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Symphony
HEROIC EFFORT FROM THE SANTA ROSA SYMPHONY
by Steve Osborn
Sunday, December 13, 2020
December 13 was a rainy day, perfect for huddling indoors and watching a prerecorded “live” performance by the Santa Rosa Symphony. The program was expansive, with music from the 18th through 21st centuries, and the mood was festive, in keeping with the holiday season. There was something in the fea...
Symphony
MASKED SANTA ROSA SYMPHONY CARRIES ON BRILLIANTLY
by Steve Osborn
Sunday, November 15, 2020
In some ways the Santa Rosa Symphony’s Nov. 15 concert on YouTube resembled a Conceptual Art performance from the 1970s. On display were about 30 masked orchestral musicians playing six feet apart from each other on stage, some of them separated by plexiglass barriers. In the 1970s, the concept behi...
Chamber
SPLENDID STRINGS IN A SUNLIT GARDEN
by Abby Wasserman
Sunday, November 1, 2020
A sun-drenched autumn afternoon, a Marin County garden and six superb string players from the Santa Rosa Symphony were manna from heaven to a pandemic-weary audience starved for live music. The sextet of Santa Rosa Symphony musicians performed to a small group of 20 Nov. 1, the day after Halloween....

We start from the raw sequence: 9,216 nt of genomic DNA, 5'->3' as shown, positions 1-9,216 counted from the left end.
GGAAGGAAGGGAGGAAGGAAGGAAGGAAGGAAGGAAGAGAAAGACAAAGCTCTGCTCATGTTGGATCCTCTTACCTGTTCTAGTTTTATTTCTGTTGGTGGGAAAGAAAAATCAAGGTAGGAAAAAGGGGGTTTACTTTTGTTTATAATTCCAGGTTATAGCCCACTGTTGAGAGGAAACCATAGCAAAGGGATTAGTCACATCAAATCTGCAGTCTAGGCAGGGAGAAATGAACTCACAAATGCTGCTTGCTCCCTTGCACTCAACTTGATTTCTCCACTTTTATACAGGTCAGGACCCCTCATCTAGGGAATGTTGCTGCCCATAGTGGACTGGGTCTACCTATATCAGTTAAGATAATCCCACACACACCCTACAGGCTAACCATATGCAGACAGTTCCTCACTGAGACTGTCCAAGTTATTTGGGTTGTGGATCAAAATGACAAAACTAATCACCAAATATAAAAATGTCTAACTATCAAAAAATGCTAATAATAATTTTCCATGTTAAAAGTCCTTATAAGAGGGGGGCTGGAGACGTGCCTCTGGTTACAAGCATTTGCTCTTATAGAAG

Chamber
EXAMPLARY QUARTET PLAYING IN MARIN GARDEN CONCERT
by Terry McNeill
Thursday, October 22, 2020
Taped video concerts have pretty much dominated the recent fare for classical music fans, but sporadic live music making can still be found in the North Bay with outdoor chamber music. Of course with the obligatory social distancing and often decorative facial masks. Four San Francisco Opera Orc...
Chamber
VIDEO CHAMBER MUSIC FROM LINCOLN CENTER IN GREEN'S BROADCAST
by Terry McNeill
Saturday, October 17, 2020
Along with hosting its resident the Santa Rosa Symphony, Weill Hall has contracted to produce sporadic virtual programs of classical music, and began Oct. 17 with a charming three-part concert from the Chamber Music Society of Lincoln Center in New York. Hosted with comely introductions by CMSLC di...
Symphony
THRILLING SANTA ROSA SYMPHONY PERFORMANCE IN AN EMPTY WEILL HALL
by Steve Osborn
Sunday, October 11, 2020
Viewers of the Santa Rosa Symphony’s inaugural socially distanced YouTube concert on Oct. 11 could be forgiven for thinking they had stumbled upon a performance of Verdi’s “Un Ballo in Maschera” (A Masked Ball), given that the string players in the opening shot all wore black masks. The sole excepti...